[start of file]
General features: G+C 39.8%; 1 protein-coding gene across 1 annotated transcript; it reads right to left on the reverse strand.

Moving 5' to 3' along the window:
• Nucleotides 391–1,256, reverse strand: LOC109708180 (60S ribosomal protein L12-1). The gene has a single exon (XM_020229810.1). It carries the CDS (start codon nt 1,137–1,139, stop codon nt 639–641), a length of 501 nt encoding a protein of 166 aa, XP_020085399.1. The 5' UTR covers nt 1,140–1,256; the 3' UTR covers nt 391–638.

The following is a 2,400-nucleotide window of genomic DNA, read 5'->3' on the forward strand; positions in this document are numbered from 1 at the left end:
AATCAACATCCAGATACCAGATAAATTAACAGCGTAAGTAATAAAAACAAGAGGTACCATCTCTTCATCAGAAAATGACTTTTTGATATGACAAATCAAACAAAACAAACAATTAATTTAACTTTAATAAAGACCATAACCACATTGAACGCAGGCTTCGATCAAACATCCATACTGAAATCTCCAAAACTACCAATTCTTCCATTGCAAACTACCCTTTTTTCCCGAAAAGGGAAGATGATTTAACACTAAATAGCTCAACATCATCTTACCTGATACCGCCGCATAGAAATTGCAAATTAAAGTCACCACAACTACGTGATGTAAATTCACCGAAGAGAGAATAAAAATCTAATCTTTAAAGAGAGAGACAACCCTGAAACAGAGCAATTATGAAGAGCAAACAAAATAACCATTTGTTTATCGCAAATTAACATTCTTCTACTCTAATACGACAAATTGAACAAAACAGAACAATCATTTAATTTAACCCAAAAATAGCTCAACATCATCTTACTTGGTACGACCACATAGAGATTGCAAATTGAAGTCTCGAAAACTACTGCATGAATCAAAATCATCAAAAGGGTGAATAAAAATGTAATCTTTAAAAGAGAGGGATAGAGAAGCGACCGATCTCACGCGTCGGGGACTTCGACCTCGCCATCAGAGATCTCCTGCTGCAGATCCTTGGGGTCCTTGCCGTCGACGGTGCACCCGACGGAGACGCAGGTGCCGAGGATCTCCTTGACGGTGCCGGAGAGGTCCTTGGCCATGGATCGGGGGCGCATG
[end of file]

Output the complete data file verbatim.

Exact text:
General features: G+C 39.8%; 1 protein-coding gene across 1 annotated transcript; it reads right to left on the reverse strand.

Moving 5' to 3' along the window:
• Nucleotides 391–1,256, reverse strand: LOC109708180 (60S ribosomal protein L12-1). The gene has a single exon (XM_020229810.1). It carries the CDS (start codon nt 1,137–1,139, stop codon nt 639–641), a length of 501 nt encoding a protein of 166 aa, XP_020085399.1. The 5' UTR covers nt 1,140–1,256; the 3' UTR covers nt 391–638.

The following is a 2,400-nucleotide window of genomic DNA, read 5'->3' on the forward strand; positions in this document are numbered from 1 at the left end:
AATCAACATCCAGATACCAGATAAATTAACAGCGTAAGTAATAAAAACAAGAGGTACCATCTCTTCATCAGAAAATGACTTTTTGATATGACAAATCAAACAAAACAAACAATTAATTTAACTTTAATAAAGACCATAACCACATTGAACGCAGGCTTCGATCAAACATCCATACTGAAATCTCCAAAACTACCAATTCTTCCATTGCAAACTACCCTTTTTTCCCGAAAAGGGAAGATGATTTAACACTAAATAGCTCAACATCATCTTACCTGATACCGCCGCATAGAAATTGCAAATTAAAGTCACCACAACTACGTGATGTAAATTCACCGAAGAGAGAATAAAAATCTAATCTTTAAAGAGAGAGACAACCCTGAAACAGAGCAATTATGAAGAGCAAACAAAATAACCATTTGTTTATCGCAAATTAACATTCTTCTACTCTAATACGACAAATTGAACAAAACAGAACAATCATTTAATTTAACCCAAAAATAGCTCAACATCATCTTACTTGGTACGACCACATAGAGATTGCAAATTGAAGTCTCGAAAACTACTGCATGAATCAAAATCATCAAAAGGGTGAATAAAAATGTAATCTTTAAAAGAGAGGGATAGAGAAGCGACCGATCTCACGCGTCGGGGACTTCGACCTCGCCATCAGAGATCTCCTGCTGCAGATCCTTGGGGTCCTTGCCGTCGACGGTGCACCCGACGGAGACGCAGGTGCCGAGGATCTCCTTGACGGTGCCGGAGAGGTCCTTGGCCATGGATCGGGGGCGCATG